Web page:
These techniques have been used in high-risk industries such as aerospace and pharmaceuticals in their research and development processes (18), but until recently, these methods have not been applied to the development of large clinical trials in most areas of the social sciences (i.e., that do not involve the testing of medications). As discussed above, childhood overweight is a complex problem necessitating a multi-level treatment approach. Biosimulation includes state-of-the-art methodology, which can incorporate multifaceted intervention and participant characteristics, with which to evaluate these programs.
To provide further support for our predicted weight outcome trajectories of children in a high dose, extended duration weight loss maintenance treatment, analyses were performed in collaboration with a company specializing in model-based drug development.1 Using weight and height data from participants in our previously completed trial, a model was created to project the relative weight outcomes of the high dose treatment over time under various assumptions.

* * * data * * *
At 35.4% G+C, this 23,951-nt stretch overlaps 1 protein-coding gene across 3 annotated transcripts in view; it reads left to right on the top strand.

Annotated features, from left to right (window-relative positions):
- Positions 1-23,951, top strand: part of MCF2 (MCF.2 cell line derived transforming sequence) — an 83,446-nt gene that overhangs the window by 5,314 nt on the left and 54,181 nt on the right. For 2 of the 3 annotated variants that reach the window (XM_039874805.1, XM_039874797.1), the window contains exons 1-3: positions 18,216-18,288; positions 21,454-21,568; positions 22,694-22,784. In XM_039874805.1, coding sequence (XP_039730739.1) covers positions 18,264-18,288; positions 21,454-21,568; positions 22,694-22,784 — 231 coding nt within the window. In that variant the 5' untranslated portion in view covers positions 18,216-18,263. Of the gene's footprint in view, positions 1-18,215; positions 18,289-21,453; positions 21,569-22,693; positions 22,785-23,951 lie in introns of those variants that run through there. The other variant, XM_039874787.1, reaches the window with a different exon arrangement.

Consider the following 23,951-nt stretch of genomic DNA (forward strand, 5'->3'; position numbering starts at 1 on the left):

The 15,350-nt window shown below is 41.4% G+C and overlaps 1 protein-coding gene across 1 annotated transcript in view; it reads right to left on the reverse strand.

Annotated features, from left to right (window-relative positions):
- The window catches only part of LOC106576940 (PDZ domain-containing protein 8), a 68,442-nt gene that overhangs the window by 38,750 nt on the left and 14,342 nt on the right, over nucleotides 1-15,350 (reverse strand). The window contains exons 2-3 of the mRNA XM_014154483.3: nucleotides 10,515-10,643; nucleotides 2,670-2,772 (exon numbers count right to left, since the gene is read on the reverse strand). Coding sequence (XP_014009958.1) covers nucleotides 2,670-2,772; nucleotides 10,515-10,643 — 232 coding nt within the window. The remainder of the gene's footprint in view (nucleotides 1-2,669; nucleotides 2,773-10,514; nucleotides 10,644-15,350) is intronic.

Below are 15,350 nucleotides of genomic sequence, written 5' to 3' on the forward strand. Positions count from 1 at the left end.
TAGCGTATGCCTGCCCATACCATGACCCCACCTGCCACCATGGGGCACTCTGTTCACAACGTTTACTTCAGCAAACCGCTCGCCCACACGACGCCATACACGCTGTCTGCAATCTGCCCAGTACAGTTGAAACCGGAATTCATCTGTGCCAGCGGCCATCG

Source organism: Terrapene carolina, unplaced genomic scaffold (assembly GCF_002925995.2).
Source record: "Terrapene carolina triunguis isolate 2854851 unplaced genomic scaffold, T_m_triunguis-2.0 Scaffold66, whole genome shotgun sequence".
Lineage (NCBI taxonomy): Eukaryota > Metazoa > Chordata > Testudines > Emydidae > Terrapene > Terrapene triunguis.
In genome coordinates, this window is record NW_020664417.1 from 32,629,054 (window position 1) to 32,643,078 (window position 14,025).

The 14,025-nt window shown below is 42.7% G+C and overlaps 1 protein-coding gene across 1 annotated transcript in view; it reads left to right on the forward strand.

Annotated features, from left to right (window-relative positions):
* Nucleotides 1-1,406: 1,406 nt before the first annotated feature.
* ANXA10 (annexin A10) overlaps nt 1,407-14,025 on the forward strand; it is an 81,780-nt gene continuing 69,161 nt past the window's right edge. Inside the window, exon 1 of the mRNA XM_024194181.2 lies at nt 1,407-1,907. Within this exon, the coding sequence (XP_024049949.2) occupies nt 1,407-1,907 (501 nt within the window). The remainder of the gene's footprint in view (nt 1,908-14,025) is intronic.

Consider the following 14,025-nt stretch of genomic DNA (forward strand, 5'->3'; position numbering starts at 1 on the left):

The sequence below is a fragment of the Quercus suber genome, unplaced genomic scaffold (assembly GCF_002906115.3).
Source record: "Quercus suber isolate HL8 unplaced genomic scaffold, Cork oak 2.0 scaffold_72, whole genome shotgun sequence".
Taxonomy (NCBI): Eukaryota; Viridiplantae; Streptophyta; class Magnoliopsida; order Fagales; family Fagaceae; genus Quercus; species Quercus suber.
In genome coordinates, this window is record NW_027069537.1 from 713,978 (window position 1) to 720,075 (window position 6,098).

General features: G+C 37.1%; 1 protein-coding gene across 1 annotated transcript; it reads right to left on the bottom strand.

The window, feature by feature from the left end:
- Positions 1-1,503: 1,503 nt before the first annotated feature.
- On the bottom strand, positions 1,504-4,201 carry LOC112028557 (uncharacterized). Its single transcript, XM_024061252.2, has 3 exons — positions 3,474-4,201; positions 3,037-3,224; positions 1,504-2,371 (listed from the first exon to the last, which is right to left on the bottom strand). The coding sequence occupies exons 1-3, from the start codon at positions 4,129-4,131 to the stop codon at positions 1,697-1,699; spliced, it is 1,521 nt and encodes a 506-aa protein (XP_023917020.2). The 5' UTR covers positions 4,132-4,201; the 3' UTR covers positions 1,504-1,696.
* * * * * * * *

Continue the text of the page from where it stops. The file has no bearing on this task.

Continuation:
The data used to build our model comprised weekly body weight measurements taken during FBT (Months 0-5) and during weight loss maintenance (Months 5-9) for both BSM and SFM. The combined BSM and SFM groups contained 100 subjects and provided 2871 weight observations. Based on the overall time course of the percent overweight (POW) response, an Inhibitory Emax model was considered appropriate. Emax represents the maximal effect when time is sufficiently long (see equation in Table 1). The parameter ET50 represents the time required to reach 50% of Emax, and H, commonly known as the Hill parameter, captures the sigmoidicity in the time profile. Due to the longitudinal nature of the data, and potential correlation between observations made on individual subjects, a mixed effects model was used. Subject random effects were found necessary for Intercept (or baseline) and for Emax. The analyses revealed no significant difference between BSM and SFM; thus the model would be equally applicable for either treatment. Summary of the model fit is shown in Table 1.